Monday, 13 June 2022

Manipulating Common Sense

House hunting is a thankless task. Checking out would-be homes on the internet, cooing over the lovely interiors and the space, and cursing because the price is just outside the budget or the next door neighbour is the sewage works. But the biggest issue is money, or the lack thereof. According to research seized upon by The Times, about half of Britons think lifestyle choices are the reason why younger people can't save money. It's easy come, easy go as those surveyed blamed streaming services, phones, holidays, and the kebab shop. So I've done some sums. We've had Netflix for about six years. Assuming a year's worth of membership has been constant at £80/annum, that's £480 paid over during this period. Just think of the houses we could have bought with that money! Or if, for the last 10 years, we had had no takeaways, ate out nowhere, nor gone to the pub, I might have saved about £5,000. Were we not indisciplined oiks, a veritable Palace of Versailles would be within reach.

To the credit of the research's author, Kent's Bobby Duffy, he thinks this conclusion is a nonsense. He writes,
The suggestion that the huge challenges young people face in buying their own home can be solved by skipping fancy coffees and Netflix entirely misses the point, but it’s still believed by half the public. It also reflects our general tendency to think bad of today’s young people. Throughout history people always think the current youth are the worst ever.
The Times decided to go with the headline 'Baby boomers say struggling young should cut Netflix'. Mischievous and misleading, because on this occasion the attitudes of older people aren't that much different from the rest of the population. According to the report, 52% of Boomers identified Netflix-and-thrill spending as a key reason why young people couldn't save and get on the housing ladder. For Gen X'ers, it was 46%, Millennials 48%, and Gen Z 43%. In other words a large part of the population have got mugged, ideologically speaking. While some might shake their heads and sign half of everyone off, there was a more interesting finding. Asked 'the key reasons that young adults today cannot afford to buy their own home are things like the increase in house prices, stricter lending rules and low wage growth', 72% of Boomers agreed or strongly agreed. For Gen X it was 79%, Millennials 78%, and Zoomers 73%. Interesting.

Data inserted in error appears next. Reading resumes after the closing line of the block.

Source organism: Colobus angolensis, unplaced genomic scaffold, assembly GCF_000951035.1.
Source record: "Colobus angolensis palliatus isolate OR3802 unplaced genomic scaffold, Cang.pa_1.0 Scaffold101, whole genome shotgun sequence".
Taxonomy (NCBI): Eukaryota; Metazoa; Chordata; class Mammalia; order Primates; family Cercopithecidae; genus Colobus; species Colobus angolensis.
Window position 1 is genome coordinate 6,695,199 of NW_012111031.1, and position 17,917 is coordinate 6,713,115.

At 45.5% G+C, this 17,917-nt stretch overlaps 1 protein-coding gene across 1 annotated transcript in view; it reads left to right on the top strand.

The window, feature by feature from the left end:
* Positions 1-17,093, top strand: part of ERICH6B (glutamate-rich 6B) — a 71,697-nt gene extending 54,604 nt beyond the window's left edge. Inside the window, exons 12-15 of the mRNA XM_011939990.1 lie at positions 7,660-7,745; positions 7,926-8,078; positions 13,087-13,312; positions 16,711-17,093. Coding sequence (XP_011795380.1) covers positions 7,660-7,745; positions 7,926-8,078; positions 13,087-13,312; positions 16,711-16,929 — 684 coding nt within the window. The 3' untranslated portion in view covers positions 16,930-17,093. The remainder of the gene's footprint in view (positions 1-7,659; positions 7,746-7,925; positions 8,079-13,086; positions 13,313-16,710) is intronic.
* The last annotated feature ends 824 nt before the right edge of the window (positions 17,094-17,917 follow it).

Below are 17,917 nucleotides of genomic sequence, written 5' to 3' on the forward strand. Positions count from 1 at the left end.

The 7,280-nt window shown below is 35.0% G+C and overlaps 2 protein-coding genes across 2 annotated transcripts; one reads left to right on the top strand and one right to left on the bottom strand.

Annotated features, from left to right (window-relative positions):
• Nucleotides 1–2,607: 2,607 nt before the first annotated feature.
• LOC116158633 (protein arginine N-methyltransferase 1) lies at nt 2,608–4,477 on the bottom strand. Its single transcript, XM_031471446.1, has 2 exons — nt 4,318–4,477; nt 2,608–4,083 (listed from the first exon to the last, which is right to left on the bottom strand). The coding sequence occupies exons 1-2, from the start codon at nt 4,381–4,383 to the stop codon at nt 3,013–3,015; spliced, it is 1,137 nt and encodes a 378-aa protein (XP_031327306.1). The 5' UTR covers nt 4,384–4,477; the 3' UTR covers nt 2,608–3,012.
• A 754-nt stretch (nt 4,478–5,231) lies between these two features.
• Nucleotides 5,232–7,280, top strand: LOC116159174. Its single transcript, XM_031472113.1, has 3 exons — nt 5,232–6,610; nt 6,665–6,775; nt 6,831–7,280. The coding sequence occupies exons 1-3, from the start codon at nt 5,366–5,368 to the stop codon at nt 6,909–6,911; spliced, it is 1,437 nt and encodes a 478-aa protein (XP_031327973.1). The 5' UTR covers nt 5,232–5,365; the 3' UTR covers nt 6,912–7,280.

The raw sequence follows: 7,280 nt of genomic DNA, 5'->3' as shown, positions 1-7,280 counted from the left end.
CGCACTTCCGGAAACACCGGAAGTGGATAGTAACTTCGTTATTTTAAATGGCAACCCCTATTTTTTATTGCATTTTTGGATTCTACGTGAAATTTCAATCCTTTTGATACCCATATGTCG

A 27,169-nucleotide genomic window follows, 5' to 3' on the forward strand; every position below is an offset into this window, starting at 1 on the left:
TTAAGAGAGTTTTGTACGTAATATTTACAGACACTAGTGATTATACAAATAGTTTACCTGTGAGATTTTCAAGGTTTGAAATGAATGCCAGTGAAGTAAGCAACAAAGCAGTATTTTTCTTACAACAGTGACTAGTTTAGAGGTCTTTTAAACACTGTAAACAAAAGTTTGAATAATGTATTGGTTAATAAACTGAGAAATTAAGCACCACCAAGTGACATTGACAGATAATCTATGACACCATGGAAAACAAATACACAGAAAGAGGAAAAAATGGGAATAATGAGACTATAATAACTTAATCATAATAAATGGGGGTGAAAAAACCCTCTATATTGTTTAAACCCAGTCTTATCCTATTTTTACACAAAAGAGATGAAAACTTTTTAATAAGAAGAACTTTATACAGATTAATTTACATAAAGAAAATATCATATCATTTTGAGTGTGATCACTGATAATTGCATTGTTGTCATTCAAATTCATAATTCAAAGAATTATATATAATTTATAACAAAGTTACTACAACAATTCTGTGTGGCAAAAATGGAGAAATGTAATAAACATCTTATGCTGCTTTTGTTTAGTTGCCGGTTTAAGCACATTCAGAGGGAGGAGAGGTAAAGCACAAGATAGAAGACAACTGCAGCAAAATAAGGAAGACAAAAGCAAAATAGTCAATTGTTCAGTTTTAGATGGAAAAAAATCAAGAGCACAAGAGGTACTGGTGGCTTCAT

What to make of this? People are conflicted and contradictory - very few are systematically coherent on absolutely everything. And in this sense, perhaps only in this sense, certain politicians are closer to the public they chase than their radical critics might think. But opinion polls don't measure reasoning or understanding. They measure opinions, funnily enough. At anyone time, polls usually find between a fifth and a quarter don't have a view on an issue that hasn't had wall-to-wall coverage and isn't immediately emotive, like the death penalty or retaining the monarchy. But others are happy to venture an opinion, whether they know about the topic or not. This is where common sense comes in, the everyday discourse that takes the given as given. It fills in the gaps when someone encounters an unfamiliar situation, and it's reinforced through interaction, chats, and popular culture. Because it values the immediate and the empirical, it can be easy to manipulate by elites if they have a large media platform and can render their talking points in its terms.